SCIENCE -- August 25, 2011 at 5:40 PM ET
Star Swallowed By Black Hole
Researchers show how a distant black hole devours a star. Video credit: NASA/Goddard Space Flight Center/CI Lab.
A supermassive black hole has been found shredding and swallowing a sun-sized star that wandered too close, according to two papers published Thursday in the journal Nature.
On March 28, NASA's Swift observatory detected several bright X-ray flares from the constellation Draco, 4.5 billion light years away. The teams, from Pennsylvania State University and the Harvard-Smithsonian Center for Astrophysics, said it was probably caused by a black hole that tore apart and devoured parts of a star.
Remains of the star were spewed out in a jet at 99.5 per cent the speed of light, according to the New Scientist. And luckily, the radiation jets blasted right toward the Swift spacecraft.
This is the first time scientists have been able to observe the onset, not just the aftermath, of such an event. "Now we've seen the start of this event for the first time," David Burrows, an astrophysicist at Pennsylvania State University and first author of the study, told SPACE.com.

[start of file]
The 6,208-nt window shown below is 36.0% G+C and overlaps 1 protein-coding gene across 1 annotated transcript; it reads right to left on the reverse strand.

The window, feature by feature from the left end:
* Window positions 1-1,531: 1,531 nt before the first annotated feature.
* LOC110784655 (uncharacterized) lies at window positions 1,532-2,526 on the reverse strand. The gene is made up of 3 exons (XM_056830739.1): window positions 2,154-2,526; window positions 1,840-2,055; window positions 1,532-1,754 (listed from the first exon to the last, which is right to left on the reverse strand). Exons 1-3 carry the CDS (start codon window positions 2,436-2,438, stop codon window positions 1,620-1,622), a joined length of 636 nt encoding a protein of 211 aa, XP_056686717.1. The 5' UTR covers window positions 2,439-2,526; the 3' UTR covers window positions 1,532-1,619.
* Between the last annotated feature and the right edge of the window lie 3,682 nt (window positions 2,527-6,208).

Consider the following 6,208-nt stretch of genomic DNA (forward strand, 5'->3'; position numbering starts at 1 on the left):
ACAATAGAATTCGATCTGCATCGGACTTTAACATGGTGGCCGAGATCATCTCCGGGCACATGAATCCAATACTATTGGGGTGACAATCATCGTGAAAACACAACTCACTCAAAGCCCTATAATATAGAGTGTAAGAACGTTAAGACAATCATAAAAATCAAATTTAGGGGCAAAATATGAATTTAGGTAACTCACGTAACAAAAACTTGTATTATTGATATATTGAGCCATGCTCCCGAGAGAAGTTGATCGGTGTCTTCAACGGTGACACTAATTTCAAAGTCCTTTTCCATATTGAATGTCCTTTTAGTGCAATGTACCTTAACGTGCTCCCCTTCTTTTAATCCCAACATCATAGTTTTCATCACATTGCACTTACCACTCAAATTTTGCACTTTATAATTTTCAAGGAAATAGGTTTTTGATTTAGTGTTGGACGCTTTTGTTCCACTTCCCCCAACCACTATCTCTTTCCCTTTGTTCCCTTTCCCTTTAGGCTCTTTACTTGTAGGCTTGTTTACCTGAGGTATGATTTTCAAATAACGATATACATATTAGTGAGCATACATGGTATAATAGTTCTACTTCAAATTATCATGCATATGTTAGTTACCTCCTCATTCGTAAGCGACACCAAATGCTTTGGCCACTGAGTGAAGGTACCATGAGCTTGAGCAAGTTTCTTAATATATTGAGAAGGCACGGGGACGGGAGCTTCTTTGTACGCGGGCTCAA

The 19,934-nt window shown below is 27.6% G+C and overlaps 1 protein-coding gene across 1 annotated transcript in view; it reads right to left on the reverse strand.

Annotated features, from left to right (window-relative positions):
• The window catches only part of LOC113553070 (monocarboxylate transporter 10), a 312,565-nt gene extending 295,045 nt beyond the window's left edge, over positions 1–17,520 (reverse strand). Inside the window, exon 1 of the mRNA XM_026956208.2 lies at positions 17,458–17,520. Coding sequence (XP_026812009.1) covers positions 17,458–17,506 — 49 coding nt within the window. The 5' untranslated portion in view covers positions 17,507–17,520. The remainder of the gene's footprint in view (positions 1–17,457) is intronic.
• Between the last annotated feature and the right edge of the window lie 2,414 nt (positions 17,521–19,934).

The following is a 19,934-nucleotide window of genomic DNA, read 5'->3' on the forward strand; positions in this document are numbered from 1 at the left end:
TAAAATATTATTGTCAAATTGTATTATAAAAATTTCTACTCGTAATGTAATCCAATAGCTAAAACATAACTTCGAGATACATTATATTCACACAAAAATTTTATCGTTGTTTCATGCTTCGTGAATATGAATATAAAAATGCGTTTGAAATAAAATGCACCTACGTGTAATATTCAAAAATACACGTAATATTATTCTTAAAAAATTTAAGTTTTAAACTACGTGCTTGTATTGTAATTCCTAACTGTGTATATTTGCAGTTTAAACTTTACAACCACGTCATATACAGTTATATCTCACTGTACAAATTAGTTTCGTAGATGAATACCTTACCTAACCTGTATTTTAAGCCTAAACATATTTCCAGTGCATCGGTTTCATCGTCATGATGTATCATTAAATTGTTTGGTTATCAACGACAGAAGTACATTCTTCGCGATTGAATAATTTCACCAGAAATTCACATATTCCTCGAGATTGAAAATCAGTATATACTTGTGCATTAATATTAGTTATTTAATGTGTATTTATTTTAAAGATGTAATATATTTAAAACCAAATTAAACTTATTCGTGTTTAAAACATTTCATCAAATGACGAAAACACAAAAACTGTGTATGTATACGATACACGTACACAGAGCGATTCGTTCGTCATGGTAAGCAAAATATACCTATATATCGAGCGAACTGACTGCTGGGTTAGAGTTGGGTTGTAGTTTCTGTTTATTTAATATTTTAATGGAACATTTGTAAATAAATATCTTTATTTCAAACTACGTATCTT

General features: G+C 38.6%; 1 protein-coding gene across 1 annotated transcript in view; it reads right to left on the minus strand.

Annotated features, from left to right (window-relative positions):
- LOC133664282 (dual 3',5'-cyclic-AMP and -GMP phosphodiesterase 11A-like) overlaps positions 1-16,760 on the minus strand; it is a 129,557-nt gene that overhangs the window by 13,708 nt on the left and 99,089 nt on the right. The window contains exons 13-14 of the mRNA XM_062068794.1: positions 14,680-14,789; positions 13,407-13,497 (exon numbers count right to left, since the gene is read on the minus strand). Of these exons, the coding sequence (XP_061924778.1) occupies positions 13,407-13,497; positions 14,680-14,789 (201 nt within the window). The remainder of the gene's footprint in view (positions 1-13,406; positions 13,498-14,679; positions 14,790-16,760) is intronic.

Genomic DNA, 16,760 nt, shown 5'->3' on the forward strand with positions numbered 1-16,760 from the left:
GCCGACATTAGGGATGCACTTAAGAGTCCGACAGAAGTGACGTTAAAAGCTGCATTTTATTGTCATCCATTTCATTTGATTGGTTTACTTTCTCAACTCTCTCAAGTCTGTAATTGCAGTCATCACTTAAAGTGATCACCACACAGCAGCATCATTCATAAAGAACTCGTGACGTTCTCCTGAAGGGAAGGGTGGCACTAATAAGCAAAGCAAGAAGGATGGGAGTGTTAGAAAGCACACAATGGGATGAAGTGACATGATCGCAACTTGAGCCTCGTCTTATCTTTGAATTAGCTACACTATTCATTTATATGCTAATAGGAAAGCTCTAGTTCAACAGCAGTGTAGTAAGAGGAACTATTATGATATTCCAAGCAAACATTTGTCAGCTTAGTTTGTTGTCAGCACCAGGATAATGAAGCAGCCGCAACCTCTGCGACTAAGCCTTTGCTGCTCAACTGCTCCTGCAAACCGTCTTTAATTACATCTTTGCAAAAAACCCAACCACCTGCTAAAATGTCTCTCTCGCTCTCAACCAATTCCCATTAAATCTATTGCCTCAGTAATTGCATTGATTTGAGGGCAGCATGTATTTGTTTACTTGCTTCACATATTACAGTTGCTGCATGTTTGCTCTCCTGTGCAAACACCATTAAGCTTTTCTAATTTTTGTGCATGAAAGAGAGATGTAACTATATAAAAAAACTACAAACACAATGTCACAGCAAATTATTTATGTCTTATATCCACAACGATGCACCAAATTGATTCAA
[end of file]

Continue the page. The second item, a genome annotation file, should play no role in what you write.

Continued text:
A black hole is an object that has collapsed under its own weight to a point, creating an object that is fantastically small, yet enormously dense. It sucks in everything it can absorb, and once formed, nothing -- not even light -- can escape its gravitational pull. Most galaxies have supermassive black holes at their centers, weighing millions of times the sun's mass. Ashley Zauderer and colleagues found that this black hole lies at the center of its galaxy.
"The radio emission occurs when the outgoing jet slams into the interstellar environment," Zauderer said, according to NASA. "By contrast, the X-rays arise much closer to the black hole, likely near the base of the jet."